No idea is too discredited to revive...

For years now the government has been yabbering on about something called “endogenous development” and the whole time I’ve been scratching my head wondering what the hell that actually means. The Chavez propaganda efforts in this regard hardly clear things up: they’re a lot clearer on what “endogenous development” is not than on what it is.

At least I took solace from one of the bullet-points: “Endogenous development is not an import-substitution model.” Except, then, I read this Bloomberg piece, and realized that when they say “endogenous development is not an import-substitution model” what they really mean – and it takes superior hermeneutic skills to crack this one – is “endogenous development is an import-substitution model.”

Venezuela to Spend $3.25 Bln on 11 State Industries
Jan. 30 (Bloomberg) — Venezuelan President Hugo Chavez plans to spend $3.25 billion to create 11 state companies that will produce goods ranging from cotton to steel, part of an effort to create jobs and reduce imports.

The businesses will include a new state steel mill, an aluminum-laminating company and ventures in cotton, iron ore, mining, cement and paper pulp, Chavez said in a three-hour televised address in Caracas. Chavez said the companies will create jobs while furthering the South American country’s socialist revolution.

“Zero corruption! Zero bureaucracy,” Chavez said of the new companies. “They won’t have air-conditioned buildings. I’d prefer they be operating out of camps in the country.”

Venezuela, the world’s fifth-largest crude exporter, imports about 70 percent of the goods it consumes. Chavez pledged this month to invest oil revenue in ventures that would help develop the nation’s industries.

Basic Industries and Mining Minister Victor Alvarez said the new companies will create as many as 5,000 jobs.

“Many of the products will replace imports,” Alvarez said during remarks before Chavez spoke.

The 11 companies will be part of the country’s new heavy industries holding company, Compañía Nacional de Industrias Básicas.

The money for the investments will come from a special spending fund of international reserves created by the government last year, Chavez said. The fund has about $7.9 billion in it now, and $5 billion more could be transferred to it this year, he said.


How screwed up is this idea? Let me count the ways:

  • Import substitution industrialization (ISI) has been thoroughly discredited as a development strategy for at least 20 years.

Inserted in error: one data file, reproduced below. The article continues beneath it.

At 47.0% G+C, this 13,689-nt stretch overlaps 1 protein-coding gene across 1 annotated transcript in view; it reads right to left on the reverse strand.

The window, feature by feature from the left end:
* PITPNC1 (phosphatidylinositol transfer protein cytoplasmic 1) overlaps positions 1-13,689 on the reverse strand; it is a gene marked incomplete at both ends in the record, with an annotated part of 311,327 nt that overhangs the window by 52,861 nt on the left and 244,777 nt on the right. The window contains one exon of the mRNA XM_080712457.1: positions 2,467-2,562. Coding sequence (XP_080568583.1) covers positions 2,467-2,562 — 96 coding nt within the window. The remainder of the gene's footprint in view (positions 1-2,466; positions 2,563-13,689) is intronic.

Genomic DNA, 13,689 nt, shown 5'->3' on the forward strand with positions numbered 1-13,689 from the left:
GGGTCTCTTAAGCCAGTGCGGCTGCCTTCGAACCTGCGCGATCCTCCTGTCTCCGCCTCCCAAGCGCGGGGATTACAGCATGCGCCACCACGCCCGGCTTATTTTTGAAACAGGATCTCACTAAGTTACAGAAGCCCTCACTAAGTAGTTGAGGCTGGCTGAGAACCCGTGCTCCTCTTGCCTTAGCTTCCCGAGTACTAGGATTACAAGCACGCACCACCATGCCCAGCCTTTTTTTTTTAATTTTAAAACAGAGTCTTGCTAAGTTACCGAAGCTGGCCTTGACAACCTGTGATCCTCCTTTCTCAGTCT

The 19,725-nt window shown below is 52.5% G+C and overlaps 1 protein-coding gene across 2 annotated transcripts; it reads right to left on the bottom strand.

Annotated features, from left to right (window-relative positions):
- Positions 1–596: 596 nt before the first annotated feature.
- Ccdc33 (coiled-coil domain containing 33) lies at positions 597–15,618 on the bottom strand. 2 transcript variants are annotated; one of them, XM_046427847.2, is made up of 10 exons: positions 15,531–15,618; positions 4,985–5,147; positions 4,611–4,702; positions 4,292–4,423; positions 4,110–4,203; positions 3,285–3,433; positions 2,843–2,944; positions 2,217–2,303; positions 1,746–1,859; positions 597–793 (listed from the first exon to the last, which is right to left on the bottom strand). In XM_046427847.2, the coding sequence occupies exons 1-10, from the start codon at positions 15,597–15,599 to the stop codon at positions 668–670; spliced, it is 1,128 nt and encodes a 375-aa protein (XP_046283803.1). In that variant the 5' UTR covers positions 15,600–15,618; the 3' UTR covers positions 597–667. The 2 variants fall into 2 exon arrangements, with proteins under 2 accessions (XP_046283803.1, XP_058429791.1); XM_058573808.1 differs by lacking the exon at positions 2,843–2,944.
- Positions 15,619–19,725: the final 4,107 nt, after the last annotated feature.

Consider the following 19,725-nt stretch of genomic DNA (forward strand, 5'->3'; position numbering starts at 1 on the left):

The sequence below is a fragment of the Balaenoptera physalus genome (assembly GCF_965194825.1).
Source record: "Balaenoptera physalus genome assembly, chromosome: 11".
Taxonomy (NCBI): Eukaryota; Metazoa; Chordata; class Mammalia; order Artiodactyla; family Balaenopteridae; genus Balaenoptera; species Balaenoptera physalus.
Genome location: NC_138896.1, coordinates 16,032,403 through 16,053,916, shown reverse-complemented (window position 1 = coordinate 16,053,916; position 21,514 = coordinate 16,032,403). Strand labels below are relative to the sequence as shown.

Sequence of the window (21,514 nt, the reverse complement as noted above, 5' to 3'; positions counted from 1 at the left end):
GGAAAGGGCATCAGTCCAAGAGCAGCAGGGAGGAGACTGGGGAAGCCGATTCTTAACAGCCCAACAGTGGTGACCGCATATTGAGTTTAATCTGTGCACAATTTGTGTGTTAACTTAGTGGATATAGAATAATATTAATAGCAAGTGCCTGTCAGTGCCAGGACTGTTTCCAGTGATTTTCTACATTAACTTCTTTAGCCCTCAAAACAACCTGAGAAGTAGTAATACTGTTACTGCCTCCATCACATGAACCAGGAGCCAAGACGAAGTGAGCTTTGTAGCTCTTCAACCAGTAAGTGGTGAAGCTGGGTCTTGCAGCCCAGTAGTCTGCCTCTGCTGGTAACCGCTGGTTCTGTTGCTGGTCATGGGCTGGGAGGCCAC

• Venezuela’s experience with ISI was worse than most. The giant ISI projects built in Guayana in the 1970s yielded consistent losses, became hotbeds of corruption, and sucked up huge amounts of money that could’ve been used far more productively.
  • Because of the Venezuelan state’s deep petrodollar-filled pockets, the absence of a hard budget constraint facing state industries is especially prone to generating to massive waste – the government can always afford to keep bailing out failing state industries rather than face the political costs of letting them fail. There’s no particular reason to think that the neopopulist chavistas will be less willing to keep pouring money into wasteful ISI projects than the paleopopulist adecos.
  • In the zero-oversight atmosphere created by Chavez’s practically-embalmed Comptroller General, can anyone doubt that corruption will flourish around these projects?
  • The financing for these soon-to-be money pits will come out of…you guessed it, “excess foreign reserves.” As I’ve explained elsewhere, the concept of “excess foreign reserves” is economically nonsensical. Leaving that aside for the moment, a plan to use “excess reserves” to fund projects inside Venezuela violates the agreement the government had reached with the Central Bank to only spend “excess reserves” for dollar-denominated imports, not for bolivar-denominated domestic spending. Using “excess reserves” inside the country is tantamount to printing money, so the plan is not only bad industrial policy, it’s even worse monetary policy.
  • Our very own OW does a little bit of a back of the envelop calculation and figures out that if you’re planning to spend $3.5 billion to create 5,000 jobs, that works out to a cool $700,000 per job. And that’s IF they manage to hit their budget and job creation targets.
  • Sometimes it seems like Chavez is determined to revive ALL the discredited policies of the past, one by one, one after the other.